After the announcement that the European Union (EU) would be awarded the Nobel peace prize, most European leaders made gracious statements of acceptance and approval. Most Europeans on the other hand, seemed a little confused.
Since the announcement there has been much debate on the merits and faults of the EU and the Nobel committee. A better approach might be to analyse what Europeans can gain from the prize in real terms.
First, it gives some perspective. European commentators and citizens have had the chance to analyse their "peace project", not just from the current lens of austerity and crisis, but the whole 60 years. Reflections on the bigger picture of the EU and its potential, rather than self-congratulatory messages or the focus on the eurozone crisis, is also needed at the highest level of European leadership.
Second, it encourages Europeans to understand the EU. As commentators have pointed to their favourite or least favourite part of the EU they have to actually describe what it does.
Generalizations had to be put aside. The tapestry of institutions, policies and member states is vast and forms in different constellations depending on the issue. EU outreach and engagement should help citizens understand this multiplicity, not confuse them further.
Third, it allows for an analysis of achievements. Much of the response to the announcement questions the timing. Yes, it feels like a Nordic pep-talk from the side lines during a time of crisis, but a better question is why didn't this happen sooner? It is about time there was some collective recognition for a multitude of steps, from post-Cold War uncertainty to the ‘big bang' enlargement from Maastricht to Lisbon. This should also lead to more confidence on the global stage. The EU's common foreign policy was spurred on by a disjointed European response to the Balkan conflicts. Since then there have been 28 joint security missions and the bloc remains a global leader in development and humanitarian assistance.
When these three elements—perspective, ownership and achievements—are lined up, there are clearer possibilities as to what the legacy of the prize might be.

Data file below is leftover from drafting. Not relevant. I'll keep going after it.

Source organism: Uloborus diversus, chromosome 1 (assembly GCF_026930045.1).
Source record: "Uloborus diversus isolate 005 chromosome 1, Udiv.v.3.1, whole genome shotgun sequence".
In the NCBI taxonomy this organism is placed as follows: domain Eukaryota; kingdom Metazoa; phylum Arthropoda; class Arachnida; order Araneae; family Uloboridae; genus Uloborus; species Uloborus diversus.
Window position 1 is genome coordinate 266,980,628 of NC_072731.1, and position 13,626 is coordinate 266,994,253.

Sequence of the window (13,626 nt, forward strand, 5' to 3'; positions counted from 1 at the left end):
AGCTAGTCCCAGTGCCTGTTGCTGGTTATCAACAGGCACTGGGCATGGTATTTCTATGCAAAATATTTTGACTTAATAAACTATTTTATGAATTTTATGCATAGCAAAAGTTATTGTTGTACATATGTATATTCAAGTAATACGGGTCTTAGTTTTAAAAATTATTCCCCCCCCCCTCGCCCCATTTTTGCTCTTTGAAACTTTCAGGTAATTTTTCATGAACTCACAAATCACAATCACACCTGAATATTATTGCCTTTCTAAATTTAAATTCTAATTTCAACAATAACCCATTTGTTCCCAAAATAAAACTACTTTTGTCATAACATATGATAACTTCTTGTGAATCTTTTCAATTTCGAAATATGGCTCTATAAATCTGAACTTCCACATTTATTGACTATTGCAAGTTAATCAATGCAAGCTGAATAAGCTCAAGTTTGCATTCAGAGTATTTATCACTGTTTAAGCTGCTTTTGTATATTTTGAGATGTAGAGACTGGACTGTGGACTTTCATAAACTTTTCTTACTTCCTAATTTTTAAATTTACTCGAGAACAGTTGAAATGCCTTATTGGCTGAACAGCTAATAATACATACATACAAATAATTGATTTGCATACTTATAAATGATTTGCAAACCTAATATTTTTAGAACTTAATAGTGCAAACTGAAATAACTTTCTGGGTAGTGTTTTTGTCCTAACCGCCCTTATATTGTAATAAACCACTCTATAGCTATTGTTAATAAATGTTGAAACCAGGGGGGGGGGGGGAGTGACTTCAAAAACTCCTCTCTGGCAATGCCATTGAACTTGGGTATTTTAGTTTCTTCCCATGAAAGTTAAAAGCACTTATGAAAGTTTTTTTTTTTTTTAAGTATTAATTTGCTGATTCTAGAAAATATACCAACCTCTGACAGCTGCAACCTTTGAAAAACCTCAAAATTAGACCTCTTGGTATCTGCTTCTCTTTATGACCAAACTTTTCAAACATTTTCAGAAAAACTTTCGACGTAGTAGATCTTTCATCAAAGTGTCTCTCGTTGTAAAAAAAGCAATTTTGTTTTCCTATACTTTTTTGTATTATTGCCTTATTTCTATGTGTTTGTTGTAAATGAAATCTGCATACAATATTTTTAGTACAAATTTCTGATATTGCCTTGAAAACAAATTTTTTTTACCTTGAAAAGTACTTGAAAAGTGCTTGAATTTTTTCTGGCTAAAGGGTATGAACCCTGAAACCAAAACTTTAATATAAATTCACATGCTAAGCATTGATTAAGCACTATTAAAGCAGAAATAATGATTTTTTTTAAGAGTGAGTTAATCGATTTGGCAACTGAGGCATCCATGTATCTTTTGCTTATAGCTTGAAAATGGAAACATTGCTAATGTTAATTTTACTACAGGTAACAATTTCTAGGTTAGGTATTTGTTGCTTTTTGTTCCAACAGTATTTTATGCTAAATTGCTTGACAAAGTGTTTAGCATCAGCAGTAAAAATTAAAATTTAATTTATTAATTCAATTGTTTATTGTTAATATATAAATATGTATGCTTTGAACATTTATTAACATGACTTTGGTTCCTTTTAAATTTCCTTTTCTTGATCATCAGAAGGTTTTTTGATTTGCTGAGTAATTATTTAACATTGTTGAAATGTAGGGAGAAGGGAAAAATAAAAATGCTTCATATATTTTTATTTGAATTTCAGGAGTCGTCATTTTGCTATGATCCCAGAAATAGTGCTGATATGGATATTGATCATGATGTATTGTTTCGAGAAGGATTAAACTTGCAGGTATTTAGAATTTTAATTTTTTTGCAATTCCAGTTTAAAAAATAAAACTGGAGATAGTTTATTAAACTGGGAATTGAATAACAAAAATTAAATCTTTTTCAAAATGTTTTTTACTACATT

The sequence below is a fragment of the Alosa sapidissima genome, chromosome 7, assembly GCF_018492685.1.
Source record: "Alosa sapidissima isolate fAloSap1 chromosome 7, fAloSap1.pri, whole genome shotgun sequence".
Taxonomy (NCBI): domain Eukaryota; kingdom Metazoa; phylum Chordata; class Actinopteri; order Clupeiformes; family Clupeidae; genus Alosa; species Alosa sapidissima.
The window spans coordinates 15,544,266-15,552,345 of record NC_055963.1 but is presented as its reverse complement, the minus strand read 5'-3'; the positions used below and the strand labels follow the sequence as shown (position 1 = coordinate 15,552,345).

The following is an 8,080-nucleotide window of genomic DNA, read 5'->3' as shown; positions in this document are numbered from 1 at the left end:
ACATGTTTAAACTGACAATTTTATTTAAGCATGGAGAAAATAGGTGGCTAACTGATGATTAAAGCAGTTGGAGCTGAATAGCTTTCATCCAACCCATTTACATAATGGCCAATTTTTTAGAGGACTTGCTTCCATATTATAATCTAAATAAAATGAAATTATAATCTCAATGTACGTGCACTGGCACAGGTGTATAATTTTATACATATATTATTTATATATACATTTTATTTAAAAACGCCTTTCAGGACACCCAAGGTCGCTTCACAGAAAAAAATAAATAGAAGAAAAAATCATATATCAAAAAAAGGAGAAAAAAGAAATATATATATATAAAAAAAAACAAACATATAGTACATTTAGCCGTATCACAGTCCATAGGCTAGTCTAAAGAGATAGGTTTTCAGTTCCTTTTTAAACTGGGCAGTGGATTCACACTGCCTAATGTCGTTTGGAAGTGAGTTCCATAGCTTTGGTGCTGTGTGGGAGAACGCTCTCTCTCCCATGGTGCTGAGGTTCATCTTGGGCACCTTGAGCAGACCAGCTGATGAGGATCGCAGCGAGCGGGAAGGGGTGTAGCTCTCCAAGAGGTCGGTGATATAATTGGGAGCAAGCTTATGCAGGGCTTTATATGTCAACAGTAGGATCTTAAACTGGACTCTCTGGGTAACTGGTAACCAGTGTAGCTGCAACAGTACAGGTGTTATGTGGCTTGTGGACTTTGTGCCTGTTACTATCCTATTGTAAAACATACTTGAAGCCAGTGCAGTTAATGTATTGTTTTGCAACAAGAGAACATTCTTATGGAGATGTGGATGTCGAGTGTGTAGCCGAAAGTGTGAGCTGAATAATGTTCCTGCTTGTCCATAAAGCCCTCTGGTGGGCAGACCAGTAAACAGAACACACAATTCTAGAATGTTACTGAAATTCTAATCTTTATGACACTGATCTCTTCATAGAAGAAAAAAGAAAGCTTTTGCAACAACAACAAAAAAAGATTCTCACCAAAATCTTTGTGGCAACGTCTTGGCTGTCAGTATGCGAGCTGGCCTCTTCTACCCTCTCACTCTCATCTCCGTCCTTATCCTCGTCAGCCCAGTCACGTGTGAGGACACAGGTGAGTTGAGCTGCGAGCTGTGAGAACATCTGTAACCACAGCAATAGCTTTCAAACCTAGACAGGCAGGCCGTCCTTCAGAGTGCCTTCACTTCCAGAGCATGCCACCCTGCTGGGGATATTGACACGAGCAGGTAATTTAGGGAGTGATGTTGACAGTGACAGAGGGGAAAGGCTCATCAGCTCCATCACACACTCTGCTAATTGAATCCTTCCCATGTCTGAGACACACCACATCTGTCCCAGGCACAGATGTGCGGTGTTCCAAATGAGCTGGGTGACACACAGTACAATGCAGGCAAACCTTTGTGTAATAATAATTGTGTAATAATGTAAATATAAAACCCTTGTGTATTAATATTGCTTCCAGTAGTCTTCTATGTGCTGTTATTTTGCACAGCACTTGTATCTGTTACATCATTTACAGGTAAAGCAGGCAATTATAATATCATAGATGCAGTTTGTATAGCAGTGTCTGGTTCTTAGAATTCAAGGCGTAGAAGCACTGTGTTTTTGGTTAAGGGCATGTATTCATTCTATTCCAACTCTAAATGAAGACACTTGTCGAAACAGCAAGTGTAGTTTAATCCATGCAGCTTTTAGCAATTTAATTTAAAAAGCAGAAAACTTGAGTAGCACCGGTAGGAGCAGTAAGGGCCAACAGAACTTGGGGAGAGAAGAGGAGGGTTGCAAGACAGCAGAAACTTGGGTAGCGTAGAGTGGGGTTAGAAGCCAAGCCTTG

While celebrating the achievements of the past 60 years there needs to be a new narrative for the next 60. "Peace project" terminology is outdated. Enlargement and the ability of the EU to unite a continent torn apart by war is no longer the defining story. Those are strong and essential foundations, but the future of the EU will not be defined by its ability to bring warring nations together but its capacity to speak to younger generations who do not think in terms of peace and war, but mobility, education and opportunity.
Social conflict within countries has increased under economic pressure, and the eurozone crisis has caused great mistrust within Europe. This mistrust also encompasses the decision-making in Brussels. The traditional "compromise" method is good for the daily grind of EU business, but during times of crisis is bypassed. Decisions are pushed further up the political food chain, making them less open for scrutiny and further from citizens. At the same time as the "normal" business of EU governance is obscured by crisis summits, there must be a more robust response when principles of equality and rights are under threat. There are times for slow compromise and others for strong and quick reactions. The EU has to work harder at defending its standards while opening itself up to scrutiny.
The European Commission's president, José Manuel Barroso, noted that the award shows “hope and confidence” in the EU project. This should not be something we have to import. A renewed narrative, more accountable governance and effective protection of what has taken 60 years to build—this would be the real dividend from the peace prize.
This article was originally published by the European Voice.